The first job I ever had was working at a small, family-owned custard shop in Minneapolis. I was a sophomore in high school, and I made less than $5 an hour when I started. Maybe it was too many brain freezes on the job, or maybe it was that I actually had fun, but there was something about the experience that made me want to work in restaurants throughout college and beyond.
I consider the time I worked in the food service industry to be fundamental to who I am today. Whether you were flipping burgers, or serving tables, you learn a lot of invaluable life skills that someone outside of the industry might not understand. Here are a few things The Kitchn editors and contributors feel we have learned from working in the food service industry.
More so than any other job or internship I’ve ever had, working in a restaurant throws you into a very intense community of people. When the restaurant is in the weeds and everyone rallies together and manages to rock service without any of the patrons guessing something is off, well, that just feels awesome.
It’s the fast-paced nature of restaurants combined with service aspect and something as enjoyable and passionated as food, that sets restaurants apart from other service industry jobs. Things get heated, you need to think on your feet, and you need to smile the entire time – it can be a draining job, but the things you learn and the people you meet are worth your time.
Here are the most important life skills I learned from working in five restaurant and food service jobs in the last ten plus years.
1. I learned how to gracefully deal with unpleasant people.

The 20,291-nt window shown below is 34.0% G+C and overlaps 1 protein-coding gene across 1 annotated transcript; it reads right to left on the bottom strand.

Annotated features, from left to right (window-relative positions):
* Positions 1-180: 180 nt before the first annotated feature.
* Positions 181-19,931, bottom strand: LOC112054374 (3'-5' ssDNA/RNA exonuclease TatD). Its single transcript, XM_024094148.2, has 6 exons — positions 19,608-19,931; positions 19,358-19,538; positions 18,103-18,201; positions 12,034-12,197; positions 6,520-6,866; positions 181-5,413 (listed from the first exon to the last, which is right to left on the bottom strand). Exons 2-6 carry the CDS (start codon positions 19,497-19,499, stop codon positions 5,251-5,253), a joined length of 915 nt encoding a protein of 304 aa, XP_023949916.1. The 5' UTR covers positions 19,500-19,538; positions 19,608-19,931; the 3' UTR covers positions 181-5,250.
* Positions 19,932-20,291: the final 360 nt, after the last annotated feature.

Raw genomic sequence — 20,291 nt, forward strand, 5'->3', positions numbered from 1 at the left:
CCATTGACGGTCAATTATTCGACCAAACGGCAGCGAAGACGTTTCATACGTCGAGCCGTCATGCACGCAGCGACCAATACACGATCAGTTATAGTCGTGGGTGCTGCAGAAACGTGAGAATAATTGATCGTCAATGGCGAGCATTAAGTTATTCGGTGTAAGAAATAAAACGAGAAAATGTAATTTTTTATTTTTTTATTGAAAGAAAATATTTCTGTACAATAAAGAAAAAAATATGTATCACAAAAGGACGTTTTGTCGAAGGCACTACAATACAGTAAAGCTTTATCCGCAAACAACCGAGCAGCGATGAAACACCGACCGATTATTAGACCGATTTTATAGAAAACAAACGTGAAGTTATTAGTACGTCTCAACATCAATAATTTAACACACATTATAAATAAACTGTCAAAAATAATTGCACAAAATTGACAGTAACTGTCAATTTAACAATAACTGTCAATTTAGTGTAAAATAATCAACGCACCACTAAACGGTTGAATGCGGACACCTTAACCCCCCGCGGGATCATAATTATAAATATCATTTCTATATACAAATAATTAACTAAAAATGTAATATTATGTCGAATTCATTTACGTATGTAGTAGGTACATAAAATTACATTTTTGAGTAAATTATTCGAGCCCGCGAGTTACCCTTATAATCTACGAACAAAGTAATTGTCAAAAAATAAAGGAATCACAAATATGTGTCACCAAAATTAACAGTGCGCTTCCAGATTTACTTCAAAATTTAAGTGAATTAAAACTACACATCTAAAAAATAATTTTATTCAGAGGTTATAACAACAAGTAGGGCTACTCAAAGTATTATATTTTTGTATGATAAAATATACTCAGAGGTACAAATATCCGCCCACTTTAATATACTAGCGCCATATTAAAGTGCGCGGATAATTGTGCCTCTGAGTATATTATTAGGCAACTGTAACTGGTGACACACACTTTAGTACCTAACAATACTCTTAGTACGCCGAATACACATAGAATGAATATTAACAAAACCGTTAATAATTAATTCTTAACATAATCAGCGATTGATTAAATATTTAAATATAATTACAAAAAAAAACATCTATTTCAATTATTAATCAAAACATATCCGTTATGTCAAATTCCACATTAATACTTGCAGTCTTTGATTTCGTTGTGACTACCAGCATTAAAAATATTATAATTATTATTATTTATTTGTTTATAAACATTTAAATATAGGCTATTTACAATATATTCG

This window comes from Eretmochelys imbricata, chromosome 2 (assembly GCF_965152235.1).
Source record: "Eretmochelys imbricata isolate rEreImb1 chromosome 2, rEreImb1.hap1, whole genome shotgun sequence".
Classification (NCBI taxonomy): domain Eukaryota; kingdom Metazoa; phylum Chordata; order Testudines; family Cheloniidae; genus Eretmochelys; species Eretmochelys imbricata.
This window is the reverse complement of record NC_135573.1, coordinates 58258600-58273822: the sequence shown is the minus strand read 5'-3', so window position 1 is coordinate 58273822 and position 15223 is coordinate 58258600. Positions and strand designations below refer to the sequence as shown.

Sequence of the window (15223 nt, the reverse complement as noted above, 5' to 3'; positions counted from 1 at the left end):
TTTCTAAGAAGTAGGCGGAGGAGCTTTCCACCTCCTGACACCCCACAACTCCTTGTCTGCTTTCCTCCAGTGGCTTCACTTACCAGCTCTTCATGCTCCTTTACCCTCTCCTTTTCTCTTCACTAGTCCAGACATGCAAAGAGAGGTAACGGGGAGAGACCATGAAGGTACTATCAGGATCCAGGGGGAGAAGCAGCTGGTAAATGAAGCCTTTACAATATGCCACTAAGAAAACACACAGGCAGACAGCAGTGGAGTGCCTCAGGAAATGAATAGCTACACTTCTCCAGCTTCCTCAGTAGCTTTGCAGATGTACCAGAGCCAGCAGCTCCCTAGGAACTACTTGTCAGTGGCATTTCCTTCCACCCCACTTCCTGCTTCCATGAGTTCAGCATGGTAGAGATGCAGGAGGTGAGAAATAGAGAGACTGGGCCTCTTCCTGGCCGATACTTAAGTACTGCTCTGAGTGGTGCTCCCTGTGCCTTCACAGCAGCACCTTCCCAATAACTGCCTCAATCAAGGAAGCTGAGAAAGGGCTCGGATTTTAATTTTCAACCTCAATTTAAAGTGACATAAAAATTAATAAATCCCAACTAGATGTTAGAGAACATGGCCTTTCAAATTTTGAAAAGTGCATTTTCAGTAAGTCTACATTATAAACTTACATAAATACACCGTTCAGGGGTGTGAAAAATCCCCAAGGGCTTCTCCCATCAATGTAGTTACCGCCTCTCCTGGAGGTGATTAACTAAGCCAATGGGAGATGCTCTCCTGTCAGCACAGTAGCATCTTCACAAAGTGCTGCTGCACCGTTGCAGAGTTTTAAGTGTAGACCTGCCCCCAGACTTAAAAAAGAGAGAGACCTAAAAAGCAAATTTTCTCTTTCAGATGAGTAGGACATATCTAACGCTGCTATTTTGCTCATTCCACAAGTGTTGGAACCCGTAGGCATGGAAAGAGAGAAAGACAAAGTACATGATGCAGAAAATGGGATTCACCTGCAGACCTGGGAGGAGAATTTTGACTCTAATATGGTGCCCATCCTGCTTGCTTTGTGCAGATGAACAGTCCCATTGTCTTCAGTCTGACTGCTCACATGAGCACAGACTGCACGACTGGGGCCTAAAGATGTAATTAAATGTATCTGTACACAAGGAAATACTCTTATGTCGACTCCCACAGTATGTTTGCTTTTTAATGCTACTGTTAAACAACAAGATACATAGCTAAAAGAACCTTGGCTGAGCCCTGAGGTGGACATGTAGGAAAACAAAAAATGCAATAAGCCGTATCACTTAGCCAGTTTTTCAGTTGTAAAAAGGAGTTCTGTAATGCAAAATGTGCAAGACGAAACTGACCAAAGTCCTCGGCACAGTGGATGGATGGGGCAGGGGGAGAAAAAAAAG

This holds true whether it’s the people you work with or the customers themselves. You are going to have to deal with people who are rather unpleasant if you work in a restaurant. There were a couple of times when, as a maître d’, I’d have to stand there and listen to someone scream at me because they were over an hour late for their reservation and I gave their table away on a Saturday night. You do it with a smile and you have to think of a solution, even if it’s the last thing you want to do.
2. I learned how to multitask like a mad woman.
Working at a restaurant is all about multitasking. In any given minute, you could take someone’s order, fold a napkin, direct someone to the bathroom, pour more water, and talk to the chef about a guest’s dietary restrictions. Trying to keep all of that in your head while smiling is what makes restaurant workers just good workers, generally.
3. I learned not to take my mistakes too seriously.
You will undoubtedly make mistakes working at a restaurant that will either affect the customer or your colleagues. You might forget to fire an order, or add the wrong garnish to a dish, or seat someone at the wrong table. People will be mad at you, but you learn to say you’re sorry and try not to do it again.
4. I learned empathy for other people who work in service industry jobs.
If you work front of house and are basically living off of tips, you know how important it is to tip when you go out and receive great service. Similarly, if your food is slow at a restaurant or the order is wrong, I always try to remember that it’s not one individual’s fault at the restaurant. Don’t yell at your server.
5. I learned the importance of being on time and working hard at any job position.
You know how stressful it is when one of your colleagues is late to a shift because their alarm didn’t go off, or they’re too hungover, and you have to cover their tables or station. And if someone is slacking during a busy shift at work, you feel it – it doesn’t matter the position. You learn from these experiences and try to work hard and be on time for work so things go smoothly.
10 More Food Industry Life Lessons
Here’s what the other Kitchn editors and contributors had to say about what they learned while working in the food service industry.